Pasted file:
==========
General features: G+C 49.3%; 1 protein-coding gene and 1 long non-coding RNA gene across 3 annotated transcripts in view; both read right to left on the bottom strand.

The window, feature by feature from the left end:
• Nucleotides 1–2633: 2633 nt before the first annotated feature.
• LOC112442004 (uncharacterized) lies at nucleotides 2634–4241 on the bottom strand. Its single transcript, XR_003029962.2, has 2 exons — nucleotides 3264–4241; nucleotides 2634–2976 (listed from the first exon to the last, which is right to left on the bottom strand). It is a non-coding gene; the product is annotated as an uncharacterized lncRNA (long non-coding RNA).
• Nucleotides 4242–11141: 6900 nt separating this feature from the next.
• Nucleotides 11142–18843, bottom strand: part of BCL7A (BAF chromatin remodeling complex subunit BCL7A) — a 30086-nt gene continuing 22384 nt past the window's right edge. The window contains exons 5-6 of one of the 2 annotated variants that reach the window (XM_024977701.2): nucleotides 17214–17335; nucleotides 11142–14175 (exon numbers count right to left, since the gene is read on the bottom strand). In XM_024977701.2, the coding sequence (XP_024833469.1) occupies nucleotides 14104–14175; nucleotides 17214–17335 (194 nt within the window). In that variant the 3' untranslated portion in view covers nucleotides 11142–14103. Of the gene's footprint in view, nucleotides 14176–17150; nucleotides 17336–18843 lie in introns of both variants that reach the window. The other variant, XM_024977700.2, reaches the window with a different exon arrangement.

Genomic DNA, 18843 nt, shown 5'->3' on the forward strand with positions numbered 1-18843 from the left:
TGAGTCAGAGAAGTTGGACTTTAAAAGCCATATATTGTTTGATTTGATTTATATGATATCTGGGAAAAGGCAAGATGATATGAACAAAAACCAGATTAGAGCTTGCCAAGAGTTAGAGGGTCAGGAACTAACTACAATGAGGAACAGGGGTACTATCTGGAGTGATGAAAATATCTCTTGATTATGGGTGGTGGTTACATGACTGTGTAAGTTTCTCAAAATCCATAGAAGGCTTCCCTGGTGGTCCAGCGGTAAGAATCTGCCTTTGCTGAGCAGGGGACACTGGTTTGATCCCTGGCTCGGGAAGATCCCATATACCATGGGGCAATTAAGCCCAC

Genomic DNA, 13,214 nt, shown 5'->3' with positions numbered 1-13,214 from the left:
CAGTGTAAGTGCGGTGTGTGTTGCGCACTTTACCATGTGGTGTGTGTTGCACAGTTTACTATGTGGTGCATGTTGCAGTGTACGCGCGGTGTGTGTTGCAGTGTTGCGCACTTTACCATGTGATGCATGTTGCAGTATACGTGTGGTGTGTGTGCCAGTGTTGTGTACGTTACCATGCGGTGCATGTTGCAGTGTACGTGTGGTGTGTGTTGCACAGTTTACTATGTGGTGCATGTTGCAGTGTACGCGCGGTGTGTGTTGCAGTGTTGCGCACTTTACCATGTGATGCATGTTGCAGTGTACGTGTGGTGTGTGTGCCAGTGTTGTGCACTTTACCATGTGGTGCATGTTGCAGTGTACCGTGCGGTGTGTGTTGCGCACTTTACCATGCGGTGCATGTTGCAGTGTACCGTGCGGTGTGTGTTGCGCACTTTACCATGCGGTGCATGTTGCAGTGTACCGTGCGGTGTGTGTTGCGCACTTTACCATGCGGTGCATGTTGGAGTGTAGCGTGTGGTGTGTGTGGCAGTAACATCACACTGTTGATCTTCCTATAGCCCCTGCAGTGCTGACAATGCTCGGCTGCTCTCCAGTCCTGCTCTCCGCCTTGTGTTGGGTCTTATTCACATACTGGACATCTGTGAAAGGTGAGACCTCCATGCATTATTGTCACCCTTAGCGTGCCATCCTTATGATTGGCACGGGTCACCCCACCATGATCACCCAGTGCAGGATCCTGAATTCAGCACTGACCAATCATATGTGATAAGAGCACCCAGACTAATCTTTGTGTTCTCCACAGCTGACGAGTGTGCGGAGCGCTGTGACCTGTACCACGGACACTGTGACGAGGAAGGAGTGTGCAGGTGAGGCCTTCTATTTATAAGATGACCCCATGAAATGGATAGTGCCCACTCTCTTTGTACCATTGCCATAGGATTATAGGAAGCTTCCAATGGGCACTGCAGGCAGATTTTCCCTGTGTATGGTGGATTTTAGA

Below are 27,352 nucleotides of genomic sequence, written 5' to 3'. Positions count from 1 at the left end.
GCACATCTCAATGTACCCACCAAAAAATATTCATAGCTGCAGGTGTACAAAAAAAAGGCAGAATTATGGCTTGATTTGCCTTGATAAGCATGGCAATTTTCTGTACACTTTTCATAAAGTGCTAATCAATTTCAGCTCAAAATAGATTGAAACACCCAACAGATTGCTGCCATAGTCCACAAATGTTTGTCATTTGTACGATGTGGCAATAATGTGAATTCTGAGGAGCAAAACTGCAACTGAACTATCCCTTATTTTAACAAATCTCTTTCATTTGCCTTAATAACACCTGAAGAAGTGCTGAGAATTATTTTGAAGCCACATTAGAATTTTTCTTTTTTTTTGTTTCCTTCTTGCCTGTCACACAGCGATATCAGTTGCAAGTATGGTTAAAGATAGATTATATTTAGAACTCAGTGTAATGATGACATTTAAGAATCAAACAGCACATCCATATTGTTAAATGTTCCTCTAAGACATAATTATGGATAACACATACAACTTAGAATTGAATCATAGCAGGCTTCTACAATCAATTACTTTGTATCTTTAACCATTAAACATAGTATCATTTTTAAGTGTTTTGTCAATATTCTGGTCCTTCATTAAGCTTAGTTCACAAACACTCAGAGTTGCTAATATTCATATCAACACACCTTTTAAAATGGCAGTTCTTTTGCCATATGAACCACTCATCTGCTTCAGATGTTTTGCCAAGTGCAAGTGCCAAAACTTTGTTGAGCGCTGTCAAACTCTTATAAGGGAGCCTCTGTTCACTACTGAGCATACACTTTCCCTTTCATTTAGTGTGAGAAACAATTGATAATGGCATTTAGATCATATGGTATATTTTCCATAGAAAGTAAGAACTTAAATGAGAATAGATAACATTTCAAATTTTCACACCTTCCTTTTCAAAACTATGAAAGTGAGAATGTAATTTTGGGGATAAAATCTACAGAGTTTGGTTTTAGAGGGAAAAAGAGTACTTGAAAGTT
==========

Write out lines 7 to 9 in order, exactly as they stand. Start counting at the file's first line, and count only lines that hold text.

Genomic DNA, 18843 nt, shown 5'->3' on the forward strand with positions numbered 1-18843 from the left:
TGAGTCAGAGAAGTTGGACTTTAAAAGCCATATATTGTTTGATTTGATTTATATGATATCTGGGAAAAGGCAAGATGATATGAACAAAAACCAGATTAGAGCTTGCCAAGAGTTAGAGGGTCAGGAACTAACTACAATGAGGAACAGGGGTACTATCTGGAGTGATGAAAATATCTCTTGATTATGGGTGGTGGTTACATGACTGTGTAAGTTTCTCAAAATCCATAGAAGGCTTCCCTGGTGGTCCAGCGGTAAGAATCTGCCTTTGCTGAGCAGGGGACACTGGTTTGATCCCTGGCTCGGGAAGATCCCATATACCATGGGGCAATTAAGCCCAC

Genomic DNA, 13,214 nt, shown 5'->3' with positions numbered 1-13,214 from the left: